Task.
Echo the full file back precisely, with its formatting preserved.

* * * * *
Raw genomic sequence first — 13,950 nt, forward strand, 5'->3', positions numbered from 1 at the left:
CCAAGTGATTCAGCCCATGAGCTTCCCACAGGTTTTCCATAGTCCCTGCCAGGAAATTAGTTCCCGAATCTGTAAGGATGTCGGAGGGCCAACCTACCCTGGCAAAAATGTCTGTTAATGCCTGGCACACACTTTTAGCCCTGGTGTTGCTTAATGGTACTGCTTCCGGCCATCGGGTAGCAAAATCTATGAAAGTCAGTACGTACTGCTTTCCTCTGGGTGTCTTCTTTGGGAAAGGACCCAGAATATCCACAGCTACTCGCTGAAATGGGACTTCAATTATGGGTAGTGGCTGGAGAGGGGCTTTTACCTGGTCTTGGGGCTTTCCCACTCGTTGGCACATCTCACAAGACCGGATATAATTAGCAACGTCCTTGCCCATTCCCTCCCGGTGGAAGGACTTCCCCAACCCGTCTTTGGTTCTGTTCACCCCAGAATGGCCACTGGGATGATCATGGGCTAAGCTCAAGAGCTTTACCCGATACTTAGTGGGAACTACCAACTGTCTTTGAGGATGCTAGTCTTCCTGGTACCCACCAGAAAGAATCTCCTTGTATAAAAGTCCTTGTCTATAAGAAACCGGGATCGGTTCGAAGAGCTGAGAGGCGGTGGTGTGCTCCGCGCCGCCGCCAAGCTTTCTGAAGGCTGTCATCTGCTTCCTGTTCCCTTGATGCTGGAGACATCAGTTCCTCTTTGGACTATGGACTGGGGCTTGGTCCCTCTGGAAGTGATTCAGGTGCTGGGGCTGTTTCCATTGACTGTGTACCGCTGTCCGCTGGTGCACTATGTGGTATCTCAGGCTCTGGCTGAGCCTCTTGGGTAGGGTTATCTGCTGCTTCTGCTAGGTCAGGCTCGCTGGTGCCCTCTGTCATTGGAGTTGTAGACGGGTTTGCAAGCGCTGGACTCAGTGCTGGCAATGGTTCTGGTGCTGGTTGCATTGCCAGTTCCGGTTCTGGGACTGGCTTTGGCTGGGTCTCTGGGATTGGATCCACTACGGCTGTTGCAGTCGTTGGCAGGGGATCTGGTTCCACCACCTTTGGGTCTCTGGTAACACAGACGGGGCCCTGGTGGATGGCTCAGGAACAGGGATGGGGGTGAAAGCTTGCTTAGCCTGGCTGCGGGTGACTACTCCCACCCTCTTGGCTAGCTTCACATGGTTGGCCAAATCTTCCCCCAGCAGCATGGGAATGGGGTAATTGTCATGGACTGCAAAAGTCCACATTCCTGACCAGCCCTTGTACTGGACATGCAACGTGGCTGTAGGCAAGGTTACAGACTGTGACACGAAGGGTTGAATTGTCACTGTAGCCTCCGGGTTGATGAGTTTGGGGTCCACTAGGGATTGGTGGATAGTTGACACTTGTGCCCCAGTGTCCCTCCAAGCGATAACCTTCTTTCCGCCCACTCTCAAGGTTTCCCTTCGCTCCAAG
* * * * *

Raw genomic sequence first — 13,950 nt, forward strand, 5'->3', positions numbered from 1 at the left:
CCAAGTGATTCAGCCCATGAGCTTCCCACAGGTTTTCCATAGTCCCTGCCAGGAAATTAGTTCCCGAATCTGTAAGGATGTCGGAGGGCCAACCTACCCTGGCAAAAATGTCTGTTAATGCCTGGCACACACTTTTAGCCCTGGTGTTGCTTAATGGTACTGCTTCCGGCCATCGGGTAGCAAAATCTATGAAAGTCAGTACGTACTGCTTTCCTCTGGGTGTCTTCTTTGGGAAAGGACCCAGAATATCCACAGCTACTCGCTGAAATGGGACTTCAATTATGGGTAGTGGCTGGAGAGGGGCTTTTACCTGGTCTTGGGGCTTTCCCACTCGTTGGCACATCTCACAAGACCGGATATAATTAGCAACGTCCTTGCCCATTCCCTCCCGGTGGAAGGACTTCCCCAACCCGTCTTTGGTTCTGTTCACCCCAGAATGGCCACTGGGATGATCATGGGCTAAGCTCAAGAGCTTTACCCGATACTTAGTGGGAACTACCAACTGTCTTTGAGGATGCTAGTCTTCCTGGTACCCACCAGAAAGAATCTCCTTGTATAAAAGTCCTTGTCTATAAGAAACCGGGATCGGTTCGAAGAGCTGAGAGGCGGTGGTGTGCTCCGCGCCGCCGCCAAGCTTTCTGAAGGCTGTCATCTGCTTCCTGTTCCCTTGATGCTGGAGACATCAGTTCCTCTTTGGACTATGGACTGGGGCTTGGTCCCTCTGGAAGTGATTCAGGTGCTGGGGCTGTTTCCATTGACTGTGTACCGCTGTCCGCTGGTGCACTATGTGGTATCTCAGGCTCTGGCTGAGCCTCTTGGGTAGGGTTATCTGCTGCTTCTGCTAGGTCAGGCTCGCTGGTGCCCTCTGTCATTGGAGTTGTAGACGGGTTTGCAAGCGCTGGACTCAGTGCTGGCAATGGTTCTGGTGCTGGTTGCATTGCCAGTTCCGGTTCTGGGACTGGCTTTGGCTGGGTCTCTGGGATTGGATCCACTACGGCTGTTGCAGTCGTTGGCAGGGGATCTGGTTCCACCACCTTTGGGTCTCTGGTAACACAGACGGGGCCCTGGTGGATGGCTCAGGAACAGGGATGGGGGTGAAAGCTTGCTTAGCCTGGCTGCGGGTGACTACTCCCACCCTCTTGGCTAGCTTCACATGGTTGGCCAAATCTTCCCCCAGCAGCATGGGAATGGGGTAATTGTCATGGACTGCAAAAGTCCACATTCCTGACCAGCCCTTGTACTGGACATGCAACGTGGCTGTAGGCAAGGTTACAGACTGTGACACGAAGGGTTGAATTGTCACTGTAGCCTCCGGGTTGATGAGTTTGGGGTCCACTAGGGATTGGTGGATAGTTGACACTTGTGCCCCAGTGTCCCTCCAAGCGATAACCTTCTTTCCGCCCACTCTCAAGGTTTCCCTTCGCTCCAAG